The description of an axle is a central shaft used for rotating a wheel or a gear. Where wheeled motor vehicles are concerned, the axle itself may be fixed to the wheels and rotate along with them. In this situation, bearings or bushings are provided at the mounting points where the axle is supported. On the other hand, the axle could be attached to its surroundings and the wheels could in turn revolve around the axle. In this particular situation, a bushing or bearing is located inside the hole within the wheel to enable the wheel or gear to revolve all-around the axle.
When referring to trucks and cars, several references to the word axle co-occur in casual usage. Normally, the term means the shaft itself, a transverse pair of wheels or its housing. The shaft itself turns with the wheel. It is normally bolted in fixed relation to it and known as an 'axle' or an 'axle shaft'. It is equally true that the housing around it which is normally known as a casting is otherwise known as an 'axle' or occasionally an 'axle housing.' An even broader sense of the word refers to every transverse pair of wheels, whether they are connected to one another or they are not. Hence, even transverse pairs of wheels within an independent suspension are generally referred to as 'an axle.'
In a wheeled vehicle, axles are an integral component. With a live-axle suspension system, the axles function so as to transmit driving torque to the wheel. The axles even maintain the position of the wheels relative to one another and to the motor vehicle body. In this particular system the axles must even be able to bear the weight of the motor vehicle along with whichever cargo. In a non-driving axle, like for instance the front beam axle in various two-wheel drive light vans and trucks and in heavy-duty trucks, there would be no shaft. The axle in this particular condition serves only as a steering part and as suspension. Various front wheel drive cars consist of a solid rear beam axle.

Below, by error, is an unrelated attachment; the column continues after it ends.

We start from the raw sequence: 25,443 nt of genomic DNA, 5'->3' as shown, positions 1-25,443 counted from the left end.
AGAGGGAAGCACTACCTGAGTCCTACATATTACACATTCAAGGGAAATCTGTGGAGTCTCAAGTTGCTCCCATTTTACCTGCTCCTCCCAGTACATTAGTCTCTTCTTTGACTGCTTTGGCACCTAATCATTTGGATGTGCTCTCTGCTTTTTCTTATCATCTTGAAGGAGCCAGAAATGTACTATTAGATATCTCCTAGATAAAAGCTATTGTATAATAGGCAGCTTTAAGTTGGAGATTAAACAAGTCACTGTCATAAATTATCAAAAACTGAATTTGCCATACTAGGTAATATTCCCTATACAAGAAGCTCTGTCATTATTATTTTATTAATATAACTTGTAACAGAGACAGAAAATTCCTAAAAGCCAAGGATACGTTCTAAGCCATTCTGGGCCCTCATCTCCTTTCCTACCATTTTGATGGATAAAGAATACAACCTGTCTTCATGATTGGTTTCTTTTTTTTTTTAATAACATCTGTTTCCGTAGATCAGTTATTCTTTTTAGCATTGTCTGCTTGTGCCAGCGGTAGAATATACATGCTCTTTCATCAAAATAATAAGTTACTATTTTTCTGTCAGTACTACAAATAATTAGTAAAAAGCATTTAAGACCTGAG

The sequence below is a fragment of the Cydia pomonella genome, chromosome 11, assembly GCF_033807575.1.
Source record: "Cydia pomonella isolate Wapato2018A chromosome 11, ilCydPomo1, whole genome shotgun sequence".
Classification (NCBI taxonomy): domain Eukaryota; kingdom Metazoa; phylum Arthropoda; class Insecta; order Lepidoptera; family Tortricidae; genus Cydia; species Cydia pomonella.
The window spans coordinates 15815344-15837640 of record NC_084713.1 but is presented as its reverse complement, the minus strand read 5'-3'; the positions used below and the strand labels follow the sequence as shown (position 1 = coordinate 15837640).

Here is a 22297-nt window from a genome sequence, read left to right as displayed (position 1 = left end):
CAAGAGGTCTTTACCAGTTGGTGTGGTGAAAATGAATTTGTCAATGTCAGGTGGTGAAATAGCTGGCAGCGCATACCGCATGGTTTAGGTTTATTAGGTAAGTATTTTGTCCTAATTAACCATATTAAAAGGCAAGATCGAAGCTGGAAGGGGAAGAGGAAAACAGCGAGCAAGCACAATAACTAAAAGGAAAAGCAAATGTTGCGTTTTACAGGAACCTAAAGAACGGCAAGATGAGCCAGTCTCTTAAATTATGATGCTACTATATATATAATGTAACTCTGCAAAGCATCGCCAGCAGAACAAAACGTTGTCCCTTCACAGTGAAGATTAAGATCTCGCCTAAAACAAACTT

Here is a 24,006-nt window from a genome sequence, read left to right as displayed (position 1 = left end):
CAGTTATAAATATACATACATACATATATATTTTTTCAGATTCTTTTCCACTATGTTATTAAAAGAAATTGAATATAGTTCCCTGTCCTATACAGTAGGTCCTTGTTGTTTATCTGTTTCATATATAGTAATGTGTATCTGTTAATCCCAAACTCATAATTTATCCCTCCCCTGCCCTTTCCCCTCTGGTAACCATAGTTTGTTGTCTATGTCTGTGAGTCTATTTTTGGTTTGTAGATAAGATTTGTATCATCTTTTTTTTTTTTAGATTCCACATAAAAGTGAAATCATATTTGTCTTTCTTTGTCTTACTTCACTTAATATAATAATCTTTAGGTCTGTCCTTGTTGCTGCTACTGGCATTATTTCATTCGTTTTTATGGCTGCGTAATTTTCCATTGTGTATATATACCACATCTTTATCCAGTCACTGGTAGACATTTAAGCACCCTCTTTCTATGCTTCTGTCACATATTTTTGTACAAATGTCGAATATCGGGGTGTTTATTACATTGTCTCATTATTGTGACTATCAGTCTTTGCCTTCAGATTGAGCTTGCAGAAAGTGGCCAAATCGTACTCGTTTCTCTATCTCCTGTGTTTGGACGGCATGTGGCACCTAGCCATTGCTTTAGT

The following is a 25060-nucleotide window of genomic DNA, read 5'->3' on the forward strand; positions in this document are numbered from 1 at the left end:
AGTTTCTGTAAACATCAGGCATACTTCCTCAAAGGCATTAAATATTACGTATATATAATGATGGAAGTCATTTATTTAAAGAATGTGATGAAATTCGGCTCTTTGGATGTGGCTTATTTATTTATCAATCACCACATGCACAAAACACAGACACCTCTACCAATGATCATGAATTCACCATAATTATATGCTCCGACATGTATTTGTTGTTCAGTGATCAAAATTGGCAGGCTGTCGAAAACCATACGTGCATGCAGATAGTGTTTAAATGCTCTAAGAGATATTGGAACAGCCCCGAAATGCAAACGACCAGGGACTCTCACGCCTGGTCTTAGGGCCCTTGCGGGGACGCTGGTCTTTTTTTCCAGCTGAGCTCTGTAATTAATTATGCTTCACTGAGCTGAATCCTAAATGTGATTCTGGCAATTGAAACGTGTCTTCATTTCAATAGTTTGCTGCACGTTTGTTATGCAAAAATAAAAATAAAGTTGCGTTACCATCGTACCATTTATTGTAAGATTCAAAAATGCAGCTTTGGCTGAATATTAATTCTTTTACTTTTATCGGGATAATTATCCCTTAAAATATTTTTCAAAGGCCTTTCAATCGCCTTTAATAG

The axle serves just to transmit driving torque to the wheels in several types of suspension systems. The angle and position of the wheel hubs is part of the functioning of the suspension system found in the independent suspensions of new SUVs and on the front of several brand new light trucks and cars. These systems still consist of a differential but it does not have connected axle housing tubes. It can be attached to the vehicle frame or body or likewise could be integral in a transaxle. The axle shafts then transmit driving torque to the wheels. The shafts in an independent suspension system are similar to a full floating axle system as in they do not support the motor vehicle weight.
The vehicle axle has a more vague description, meaning that the parallel wheels on opposing sides of the motor vehicle, regardless of their type of mechanical connection to one another.
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